How not to deal with tardiness, and avoid social media ridicule

One manager's extreme work rule has gone viral, provoking criticism and uproar across social media.

How not to deal with tardiness

We’ve all had our fair share of nightmare bosses. And on the flipside, many employers will have had to deal with difficult workers too. Lateness is of course an issue that can eat into business productivity and should be addressed. But can a manager really punish tardy employees to such a shocking degree, insisting they must work an extra nine minutes for every one minute they were late?

Well, that’s what one manager demanded in a workplace notice which has now gone viral. This – extreme, shall we say? – rule has cast social media users in a spin, with many critiquing the manager in question with a barrage of expletives. And as controversial and offensive as you may find this perspective, it’s actually illegal, not to mention unethical, and constitutes as ‘wage theft’ on the part of the employer.

Employees would certainly have a case to put forward for an unlawful deductions from wages claim were they not to receive pay for the extra time the manager insisted they work. Employers would also have to ensure that the extra work undertaken didn’t take the employee’s earnings down to less than minimum wage, or this would signify a breach of the national minimum wage regulations, which would result in fines and them being named and shamed by government.

Even if staff were to be paid for those extra nine minutes, there would still have to be a clause in their contract of employment that stipulates that an employee is expected to take on extra time with no advance warning.

Another risk arises when an employee’s working hours total more than 48 hours per week, providing they haven’t signed the opt out agreement. This would be another example of blatant law breaking.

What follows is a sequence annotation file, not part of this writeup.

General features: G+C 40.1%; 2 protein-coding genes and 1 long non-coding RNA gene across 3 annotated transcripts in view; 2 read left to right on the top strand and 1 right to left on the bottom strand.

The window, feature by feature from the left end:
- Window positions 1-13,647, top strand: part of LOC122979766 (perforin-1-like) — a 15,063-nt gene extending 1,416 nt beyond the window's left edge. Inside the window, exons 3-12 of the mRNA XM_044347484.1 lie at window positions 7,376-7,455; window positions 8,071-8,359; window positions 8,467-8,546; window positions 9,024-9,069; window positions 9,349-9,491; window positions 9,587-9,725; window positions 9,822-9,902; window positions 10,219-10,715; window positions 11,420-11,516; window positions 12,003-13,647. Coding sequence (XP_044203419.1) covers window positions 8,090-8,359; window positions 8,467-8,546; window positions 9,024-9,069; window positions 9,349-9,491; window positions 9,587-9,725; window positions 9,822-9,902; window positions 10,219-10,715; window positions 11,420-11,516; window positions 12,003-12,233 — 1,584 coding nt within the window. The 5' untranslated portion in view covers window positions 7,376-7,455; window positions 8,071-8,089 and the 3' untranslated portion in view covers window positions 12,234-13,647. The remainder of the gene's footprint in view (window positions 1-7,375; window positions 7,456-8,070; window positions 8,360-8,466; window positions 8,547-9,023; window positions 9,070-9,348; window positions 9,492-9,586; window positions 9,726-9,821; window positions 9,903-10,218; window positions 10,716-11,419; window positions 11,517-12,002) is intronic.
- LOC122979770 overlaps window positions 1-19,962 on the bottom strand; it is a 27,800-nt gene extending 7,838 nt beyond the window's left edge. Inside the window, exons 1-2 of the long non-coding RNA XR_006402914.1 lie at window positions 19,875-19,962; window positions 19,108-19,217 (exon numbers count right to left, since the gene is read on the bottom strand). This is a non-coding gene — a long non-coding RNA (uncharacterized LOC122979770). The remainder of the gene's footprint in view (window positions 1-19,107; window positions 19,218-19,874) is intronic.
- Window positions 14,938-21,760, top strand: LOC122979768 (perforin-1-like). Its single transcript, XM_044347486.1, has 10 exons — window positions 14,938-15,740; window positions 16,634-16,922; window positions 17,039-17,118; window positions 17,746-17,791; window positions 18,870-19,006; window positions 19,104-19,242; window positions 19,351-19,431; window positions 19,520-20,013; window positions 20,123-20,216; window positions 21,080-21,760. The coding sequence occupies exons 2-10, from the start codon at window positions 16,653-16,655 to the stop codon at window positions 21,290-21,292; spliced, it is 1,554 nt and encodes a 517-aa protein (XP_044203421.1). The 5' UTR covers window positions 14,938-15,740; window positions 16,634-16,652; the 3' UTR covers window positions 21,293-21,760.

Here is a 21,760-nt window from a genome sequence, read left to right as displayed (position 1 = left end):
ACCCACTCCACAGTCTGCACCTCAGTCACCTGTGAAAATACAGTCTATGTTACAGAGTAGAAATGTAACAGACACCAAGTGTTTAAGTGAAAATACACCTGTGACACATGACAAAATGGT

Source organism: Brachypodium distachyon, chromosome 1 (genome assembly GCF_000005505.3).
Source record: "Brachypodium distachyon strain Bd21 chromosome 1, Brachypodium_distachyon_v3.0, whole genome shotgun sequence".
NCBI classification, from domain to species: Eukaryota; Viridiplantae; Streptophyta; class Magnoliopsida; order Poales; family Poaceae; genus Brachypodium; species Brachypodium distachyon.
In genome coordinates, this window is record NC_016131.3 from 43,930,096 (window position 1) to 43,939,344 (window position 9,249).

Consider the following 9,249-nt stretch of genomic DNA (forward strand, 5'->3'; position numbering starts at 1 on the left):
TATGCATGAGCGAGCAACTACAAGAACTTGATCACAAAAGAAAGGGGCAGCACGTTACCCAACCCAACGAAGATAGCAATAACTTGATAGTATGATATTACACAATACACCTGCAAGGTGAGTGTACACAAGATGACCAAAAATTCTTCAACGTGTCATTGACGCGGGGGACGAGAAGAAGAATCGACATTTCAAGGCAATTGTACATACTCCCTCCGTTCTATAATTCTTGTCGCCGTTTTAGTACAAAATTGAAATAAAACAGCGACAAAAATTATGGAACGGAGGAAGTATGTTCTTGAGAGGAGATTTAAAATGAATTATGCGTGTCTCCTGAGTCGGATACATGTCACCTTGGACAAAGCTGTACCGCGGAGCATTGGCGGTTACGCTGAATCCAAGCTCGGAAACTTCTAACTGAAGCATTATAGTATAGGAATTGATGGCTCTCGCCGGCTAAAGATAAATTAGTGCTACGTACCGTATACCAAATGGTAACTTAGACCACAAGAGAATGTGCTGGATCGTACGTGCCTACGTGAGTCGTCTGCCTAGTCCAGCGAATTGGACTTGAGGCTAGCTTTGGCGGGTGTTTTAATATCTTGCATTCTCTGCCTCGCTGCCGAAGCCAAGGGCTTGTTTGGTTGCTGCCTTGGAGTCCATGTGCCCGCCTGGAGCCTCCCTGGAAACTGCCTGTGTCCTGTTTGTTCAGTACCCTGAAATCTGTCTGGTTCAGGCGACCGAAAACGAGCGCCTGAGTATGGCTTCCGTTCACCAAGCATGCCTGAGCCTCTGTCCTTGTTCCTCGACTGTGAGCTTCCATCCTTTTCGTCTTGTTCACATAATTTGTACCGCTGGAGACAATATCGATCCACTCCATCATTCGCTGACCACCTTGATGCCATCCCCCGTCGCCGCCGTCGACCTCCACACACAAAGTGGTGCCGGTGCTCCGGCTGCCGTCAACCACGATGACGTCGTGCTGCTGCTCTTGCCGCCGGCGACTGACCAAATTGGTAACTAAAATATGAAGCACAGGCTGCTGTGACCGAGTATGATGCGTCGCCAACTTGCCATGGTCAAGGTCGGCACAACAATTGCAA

In addition, implementing such a policy would no doubt result in an influx of claims for constructive dismissal. After all, a poster like this screams poor staff morale, so a resulting mass exodus of staff would not be surprising in the slightest. Lateness is an issue that must be tackled, yes. But this must be done in the right, and legal, way by employers speaking with their staff and getting to the root cause of the tardiness.

There could absolutely be genuine reasons for lateness – caring responsibilities, transport cancellations, a disability perhaps, are just a few examples – and it’s important for a manager to understand this. It then allows them to put in place reasonable adjustments to offset this, like a change to start and finish times, allowing remote working, etc.

If the issue is recurring or down the employee’s poor conduct, then an employer can of course progress with disciplinary procedures.

But wage theft is never, ever OK. And given the social media storm that has erupted from this controversial work rule, I hope that if that was ever in doubt before, it’s certainly not now.

Kate Palmer
Kate Palmer

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